Friday, February 20, 2015

Fire Me Up (Pine Mountain #4) by Kimberly Kincaid - Blog Tour, Review & Giveaway

Tour Wide Giveaway for: Three Paperback Copies of FIRE ME UP by Kimberly Kincaid

Fire Me Up
Pine Mountain # 4
By: Kimberly Kincaid
Releasing February 3rd, 2015
Zebra/ Kensington


Teagan O’Malley can handle a crisis. She’s a paramedic, it’s her job. But she never expected to land in the kitchen of her father’s pub, with no notice, no cash, and no room for error. The kitchen is not her favorite place. Lucky for her, she just scraped a bad-boy chef off the pavement after a motorcycle accident—and something about him says he can turn up the heat in more ways than one.

Adrian Holt has had a rough few years, and he’s not eager to get tangled up in anything more complicated than a good risotto. But with a broken arm and a head full of bad memories, he needs a challenge to keep him sane. Teagan’s dare-me attitude and smoldering mess of a bar are just what the doctor ordered. And the two of them together might cook up some even better medicine…

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But then her eyes blinked open and she lowered the glass.
“I’m not sure about the whole deep experience thing, but the wine is nice,” she admitted, taking another sip.
“Told you.” Adrian scooped the potatoes from the stockpot with a slotted spoon, letting the heat from the steam wash over his face. He’d been fighting the desire to kiss Teagan again ever since he’d botched things that stupid morning he’d first taught her to cook, only this time, he wanted to dive into her and never come up for air.
This time, if he kissed her, he wasn’t going to stop.
Without fanfare, he scooped one of the potatoes into a tea towel on the counter. After a second’s worth of awkward fumbling, he got a decent grip on it with his left fingers, although his incapacitated thumb itched to get in on the action. Keeping the towel-wrapped potato steady as best he could by cradling it between his fingers and chest, he started to peel it with quick precision. Long ribbons of light brown skin, thin enough to see through, snaked over the tea towel as he worked, and the task helped him focus.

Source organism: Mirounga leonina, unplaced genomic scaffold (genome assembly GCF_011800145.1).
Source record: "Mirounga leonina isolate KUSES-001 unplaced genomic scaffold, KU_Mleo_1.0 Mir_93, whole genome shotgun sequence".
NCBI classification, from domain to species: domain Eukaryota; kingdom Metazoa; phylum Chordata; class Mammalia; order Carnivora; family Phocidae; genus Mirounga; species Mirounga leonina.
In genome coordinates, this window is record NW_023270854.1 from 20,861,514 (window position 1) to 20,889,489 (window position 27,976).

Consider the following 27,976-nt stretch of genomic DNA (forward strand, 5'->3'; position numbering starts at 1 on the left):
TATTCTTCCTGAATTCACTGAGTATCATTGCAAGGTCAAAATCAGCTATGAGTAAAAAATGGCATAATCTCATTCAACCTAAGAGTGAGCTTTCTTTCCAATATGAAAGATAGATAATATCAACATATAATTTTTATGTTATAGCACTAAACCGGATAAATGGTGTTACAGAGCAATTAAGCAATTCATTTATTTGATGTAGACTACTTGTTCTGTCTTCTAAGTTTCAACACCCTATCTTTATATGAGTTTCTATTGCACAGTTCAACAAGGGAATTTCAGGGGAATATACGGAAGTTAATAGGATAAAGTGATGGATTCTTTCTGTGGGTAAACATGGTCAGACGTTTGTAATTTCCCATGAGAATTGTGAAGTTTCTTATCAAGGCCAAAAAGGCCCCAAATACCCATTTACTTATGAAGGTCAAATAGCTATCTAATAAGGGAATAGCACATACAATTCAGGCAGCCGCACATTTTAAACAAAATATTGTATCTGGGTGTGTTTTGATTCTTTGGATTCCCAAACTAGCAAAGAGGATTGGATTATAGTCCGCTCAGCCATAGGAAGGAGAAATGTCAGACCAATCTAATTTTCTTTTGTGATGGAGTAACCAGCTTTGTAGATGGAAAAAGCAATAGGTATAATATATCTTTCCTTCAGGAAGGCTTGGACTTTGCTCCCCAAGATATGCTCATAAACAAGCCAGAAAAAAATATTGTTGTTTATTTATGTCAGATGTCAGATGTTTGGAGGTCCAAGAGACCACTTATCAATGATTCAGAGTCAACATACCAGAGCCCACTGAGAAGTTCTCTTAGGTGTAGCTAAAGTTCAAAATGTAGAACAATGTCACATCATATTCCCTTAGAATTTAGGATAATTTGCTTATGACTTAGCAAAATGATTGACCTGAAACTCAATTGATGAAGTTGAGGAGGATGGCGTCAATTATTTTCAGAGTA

“How come you didn’t peel those before you boiled them? I mean, isn’t it easier that way, so you don’t burn your fingers?” Teagan leaned forward on her elbows, watching him start on the second potato with an inquisitive stare. Damn, she didn’t miss anything.
“It changes the starch content if you boil them that way. Plus, when they’re hot, the peels slide off easier. Pretty helpful when you’ve only got one and a half hands.”
“Oh. That was probably a stupid question, huh?” Teagan didn’t look sheepish very often, or, okay, ever, but hell, if it didn’t light him up like the Fourth of July right now.
 “No such thing as a stupid question.”
Teagan eyed him over the rim of her wineglass and smirked. “Does this make me look fat?”
Adrian finished peeling the last potato, shooting her a disapproving look even though he knew it wouldn’t stick. “Okay. Almost no such thing as a stupid question.”
He scooped just enough flour into a soft mound on the counter, giving it a gentle roll with the backs of his knuckles to create a well. Going through the familiar motions, even without the full use of his left hand, sent another wave of calm through his chest.
“You don’t measure anything,” Teagan noted, more statement than question, and Adrian nodded in agreement.